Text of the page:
INDABA 2013: Africa’s top travel show

INDABA 2013 meetingsTrip Report by Keith Holshausen, Lazy Lizard Travel LLC

Even though I grew up in Southern Africa, every visit ‘home’ is filled with excitement from the moment I step onto the South African Airways flight in JFK, to the first sight of the rising sun and that unforgettable orange glow as we wing southwards.  SAA is an award winning airline with three South African airports ranked the best in Africa which are also currently rated higher than any American airport (Skytrax survey).

INDABA is owned by SA Tourism and attracts some 13,000 delegates with 750 exhibitors.  At INDABA you can discover all the latest travel products available and window-shop for travel opportunities, as well as network in an industry that thrives on connections. I squeezed in 38 meetings in three days not to count the various ‘sundowners’ and cocktail events that go with the territory.  Show organization is top notch and the service and efficiency is undoubtedly ‘first world’ but with a delightful flavor of Africa.  May is a perfect time to be in South Africa as you get to experience Autumn at its best.

Numerous African countries are represented, including the hearty Southern African contingent of Zimbabwe, Zambia, Botswana, Namibia, Mozambique (not forgetting the host country, South Africa) to the East Africa clan of Tanzania and Kenya with a special contribution from the Indian Ocean islands of Madagascar, Seychelles, Mauritius and Reunion.

The South African Minister of Tourism was also visiting INDABA as tourism is a leading earner of foreign currency, even overtaking gold exports.  They say that one job is created for every 12 foreign arrivals in South Africa.

No visit to INDABA would be complete without a few ‘site inspections’ and the travel industry is always ready to showcase their splendors.  I traditionally visit the game reserves in the Kruger National Park area and my sightings of leopard at Mala Mala this year were breathtaking to say the least.  I then dropped in at Kapama Private Game Reserve which stretches over 30,000 acres and has four sophisticated bush camps.  In Cape Town the Table Bay Hotel on the waterfront boasts stunning views of Table Mountain and you are also pampered with exceptional service.  The scenic Cape Winelands have been described by many overseas wine experts as the most beautiful in the world.  The Cape wine industry dates back to the 17th century with the Dutch settlers and French Huguenots.  My wife’s ancestors were wine farmers and settled their Paarl estate ‘Den Soeten Inval’ as far back as 1688.

So next time you are looking at your ‘bucket list’, I strongly suggest you write in Africa and perhaps even write it in twice.

Hamba kahle….travel well.

Safari – in the old continent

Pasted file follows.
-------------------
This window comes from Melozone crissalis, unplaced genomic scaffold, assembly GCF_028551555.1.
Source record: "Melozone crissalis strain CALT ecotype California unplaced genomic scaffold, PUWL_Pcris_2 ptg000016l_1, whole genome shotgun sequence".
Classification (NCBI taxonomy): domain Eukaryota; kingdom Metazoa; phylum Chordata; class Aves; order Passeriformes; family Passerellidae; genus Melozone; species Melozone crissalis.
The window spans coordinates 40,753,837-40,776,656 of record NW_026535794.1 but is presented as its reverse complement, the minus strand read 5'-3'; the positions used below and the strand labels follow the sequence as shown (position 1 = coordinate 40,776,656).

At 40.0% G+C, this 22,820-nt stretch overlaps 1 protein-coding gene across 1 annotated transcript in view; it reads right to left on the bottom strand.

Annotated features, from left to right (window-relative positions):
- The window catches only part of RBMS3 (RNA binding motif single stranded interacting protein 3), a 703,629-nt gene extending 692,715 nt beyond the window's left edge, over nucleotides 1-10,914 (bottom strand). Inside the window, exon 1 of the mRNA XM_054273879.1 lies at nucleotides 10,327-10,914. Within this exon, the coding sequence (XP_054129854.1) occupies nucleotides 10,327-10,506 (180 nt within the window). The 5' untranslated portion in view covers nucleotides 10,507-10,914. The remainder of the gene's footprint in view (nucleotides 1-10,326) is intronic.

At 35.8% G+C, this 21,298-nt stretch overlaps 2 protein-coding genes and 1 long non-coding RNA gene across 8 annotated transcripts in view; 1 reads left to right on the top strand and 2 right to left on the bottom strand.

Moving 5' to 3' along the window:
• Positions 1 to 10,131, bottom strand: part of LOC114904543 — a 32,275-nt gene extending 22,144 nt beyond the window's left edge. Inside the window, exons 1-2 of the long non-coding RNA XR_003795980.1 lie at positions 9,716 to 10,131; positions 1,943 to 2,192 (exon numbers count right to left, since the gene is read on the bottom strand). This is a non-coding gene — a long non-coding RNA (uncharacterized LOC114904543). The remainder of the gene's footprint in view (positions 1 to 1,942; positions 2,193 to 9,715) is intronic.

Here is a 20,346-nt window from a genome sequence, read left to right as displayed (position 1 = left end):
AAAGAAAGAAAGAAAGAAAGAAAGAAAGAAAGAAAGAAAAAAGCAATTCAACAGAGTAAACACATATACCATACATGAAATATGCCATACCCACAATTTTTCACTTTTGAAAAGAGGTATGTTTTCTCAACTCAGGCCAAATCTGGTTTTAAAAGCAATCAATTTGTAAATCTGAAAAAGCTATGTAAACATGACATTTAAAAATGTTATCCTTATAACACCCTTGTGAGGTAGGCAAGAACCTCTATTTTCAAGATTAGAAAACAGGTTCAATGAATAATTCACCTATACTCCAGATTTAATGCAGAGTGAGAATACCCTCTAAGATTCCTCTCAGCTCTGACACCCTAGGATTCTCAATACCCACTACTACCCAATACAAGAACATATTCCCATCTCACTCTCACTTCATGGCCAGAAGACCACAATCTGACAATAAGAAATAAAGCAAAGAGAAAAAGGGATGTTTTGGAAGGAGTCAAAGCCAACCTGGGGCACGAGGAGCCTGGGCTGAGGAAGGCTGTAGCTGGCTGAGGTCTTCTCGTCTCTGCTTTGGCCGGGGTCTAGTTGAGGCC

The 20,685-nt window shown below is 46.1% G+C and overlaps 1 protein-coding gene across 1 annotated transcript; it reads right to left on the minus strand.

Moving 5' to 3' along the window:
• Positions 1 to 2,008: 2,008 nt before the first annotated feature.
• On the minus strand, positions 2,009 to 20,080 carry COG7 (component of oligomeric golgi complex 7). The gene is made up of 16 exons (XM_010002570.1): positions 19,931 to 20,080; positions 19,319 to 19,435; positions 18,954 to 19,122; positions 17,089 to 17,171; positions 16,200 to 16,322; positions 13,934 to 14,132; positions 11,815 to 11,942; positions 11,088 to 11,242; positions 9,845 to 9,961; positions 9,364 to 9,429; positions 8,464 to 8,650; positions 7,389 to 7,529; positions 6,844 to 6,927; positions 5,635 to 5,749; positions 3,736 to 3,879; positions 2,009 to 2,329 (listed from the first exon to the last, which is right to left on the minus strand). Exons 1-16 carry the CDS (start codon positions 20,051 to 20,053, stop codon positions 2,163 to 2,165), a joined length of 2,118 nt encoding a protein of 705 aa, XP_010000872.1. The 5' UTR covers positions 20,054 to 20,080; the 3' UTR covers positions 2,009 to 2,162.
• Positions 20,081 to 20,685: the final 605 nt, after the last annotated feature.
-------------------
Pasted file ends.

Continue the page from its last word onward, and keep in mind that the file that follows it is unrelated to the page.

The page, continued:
Anticipating any adventure is pleasurable but there is something decadently thrilling about the anticipation of a safari! We were on a small propeller driven plane (my husband affectionately calls them “puddle jumpers”) flying out of the Indian ocean port city of Durban north towards the greater Kruger National Park for a three night/four day stay in the “bush”. The sky was clear and filled with sunlight as we skirted the coastline and flew a little inland and towards this world famous region renowned for exceptional wild life and a forward thinking approach towards conservation of land, vegetation and its game.

We landed at Nelspruit airport, or KMIA – Kruger Mpumalanga International Airport, a delightful thatched building which looks to all intents and purposes like a bush lodge – and stepped straight out onto the tarmac to walk to the arrivals and baggage hall. I must make reference to South African pilots here, who all seem to take the landing of their craft as a point of pride and measure of their professionalism. Being used to the shuttle-bus attitude of the American air industry and the way that their planes seem to leap out of the air towards the earth landing with a bone-jarring thump and bounce, it was entirely refreshing to enjoy smooth earthly arrivals with such obvious care and skill. And it is not unusual to hear the pilot apologise if he feels the landing was a little rough and not up to his usual exacting standard in any way at all!

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There are various ways of reaching the Private Game Reserves or Kruger NP from the KMIA. It is possible to fly in via small plane as many of the lodges either have their own or share a common dirt air-strip. It is certainly the most direct and convenient way for many and is easily added onto the safari as an air transfer. More common is a road transfer from the Mpumalanga airport to the lodge and these can be as shared or arranged as a private transfer, most often by a local transport company. Some of the lodges have their own vehicles. By taking a shared transfer it is possible to visit some of the other lodges on the way which is an interesting insight into the general area. We opted to hire a car from KMIA and drive the 2hr distance and include that as part of our experience.

We were headed for Sabi Sands which is one of the private reserves bordering the Kruger National Park to the south and west. It is where our lodge is situated. These private reserves have exclusive traversing rights for the guests who stay at the lodges and camps and as there are no fences between them and the National Park, the animals are free to move around this large area. In recent years the governments of Zimbabwe, Mozambique and South Africa have co-operated in the formation of a Transfrontier Border Park creating ever larger areas for the wild animals to roam which in turn has relieved the pressure on the land and created ever healthier herds, flocks and prides – and outstanding game viewing opportunities for the visitor!

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